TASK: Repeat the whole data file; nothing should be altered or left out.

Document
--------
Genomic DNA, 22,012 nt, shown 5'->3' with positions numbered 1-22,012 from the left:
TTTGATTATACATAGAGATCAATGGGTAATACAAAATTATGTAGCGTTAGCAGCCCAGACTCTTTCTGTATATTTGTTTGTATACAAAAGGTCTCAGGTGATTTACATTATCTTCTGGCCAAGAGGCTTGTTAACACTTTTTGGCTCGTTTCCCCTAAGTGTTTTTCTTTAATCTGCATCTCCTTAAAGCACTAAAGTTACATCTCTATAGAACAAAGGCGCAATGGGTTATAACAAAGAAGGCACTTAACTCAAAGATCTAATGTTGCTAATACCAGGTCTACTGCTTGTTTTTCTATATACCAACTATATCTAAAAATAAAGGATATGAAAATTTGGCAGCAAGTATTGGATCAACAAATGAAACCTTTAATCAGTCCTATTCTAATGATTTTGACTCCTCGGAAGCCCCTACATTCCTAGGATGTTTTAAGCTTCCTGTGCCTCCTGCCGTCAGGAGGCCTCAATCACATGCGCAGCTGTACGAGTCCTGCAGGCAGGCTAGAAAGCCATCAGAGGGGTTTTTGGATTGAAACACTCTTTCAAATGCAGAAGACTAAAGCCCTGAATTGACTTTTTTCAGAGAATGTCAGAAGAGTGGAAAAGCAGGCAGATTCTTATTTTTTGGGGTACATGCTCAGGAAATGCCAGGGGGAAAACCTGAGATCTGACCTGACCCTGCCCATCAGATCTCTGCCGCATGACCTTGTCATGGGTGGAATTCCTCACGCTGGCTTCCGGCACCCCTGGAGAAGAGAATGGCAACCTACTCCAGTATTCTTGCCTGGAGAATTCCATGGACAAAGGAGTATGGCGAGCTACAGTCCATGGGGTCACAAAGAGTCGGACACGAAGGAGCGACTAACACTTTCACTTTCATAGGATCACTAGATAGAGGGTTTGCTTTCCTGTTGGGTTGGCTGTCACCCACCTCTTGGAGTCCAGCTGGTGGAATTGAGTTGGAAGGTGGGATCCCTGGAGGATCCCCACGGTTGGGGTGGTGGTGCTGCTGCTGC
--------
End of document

Genomic DNA, 22,012 nt, shown 5'->3' with positions numbered 1-22,012 from the left:
TTTGATTATACATAGAGATCAATGGGTAATACAAAATTATGTAGCGTTAGCAGCCCAGACTCTTTCTGTATATTTGTTTGTATACAAAAGGTCTCAGGTGATTTACATTATCTTCTGGCCAAGAGGCTTGTTAACACTTTTTGGCTCGTTTCCCCTAAGTGTTTTTCTTTAATCTGCATCTCCTTAAAGCACTAAAGTTACATCTCTATAGAACAAAGGCGCAATGGGTTATAACAAAGAAGGCACTTAACTCAAAGATCTAATGTTGCTAATACCAGGTCTACTGCTTGTTTTTCTATATACCAACTATATCTAAAAATAAAGGATATGAAAATTTGGCAGCAAGTATTGGATCAACAAATGAAACCTTTAATCAGTCCTATTCTAATGATTTTGACTCCTCGGAAGCCCCTACATTCCTAGGATGTTTTAAGCTTCCTGTGCCTCCTGCCGTCAGGAGGCCTCAATCACATGCGCAGCTGTACGAGTCCTGCAGGCAGGCTAGAAAGCCATCAGAGGGGTTTTTGGATTGAAACACTCTTTCAAATGCAGAAGACTAAAGCCCTGAATTGACTTTTTTCAGAGAATGTCAGAAGAGTGGAAAAGCAGGCAGATTCTTATTTTTTGGGGTACATGCTCAGGAAATGCCAGGGGGAAAACCTGAGATCTGACCTGACCCTGCCCATCAGATCTCTGCCGCATGACCTTGTCATGGGTGGAATTCCTCACGCTGGCTTCCGGCACCCCTGGAGAAGAGAATGGCAACCTACTCCAGTATTCTTGCCTGGAGAATTCCATGGACAAAGGAGTATGGCGAGCTACAGTCCATGGGGTCACAAAGAGTCGGACACGAAGGAGCGACTAACACTTTCACTTTCATAGGATCACTAGATAGAGGGTTTGCTTTCCTGTTGGGTTGGCTGTCACCCACCTCTTGGAGTCCAGCTGGTGGAATTGAGTTGGAAGGTGGGATCCCTGGAGGATCCCCACGGTTGGGGTGGTGGTGCTGCTGCTGC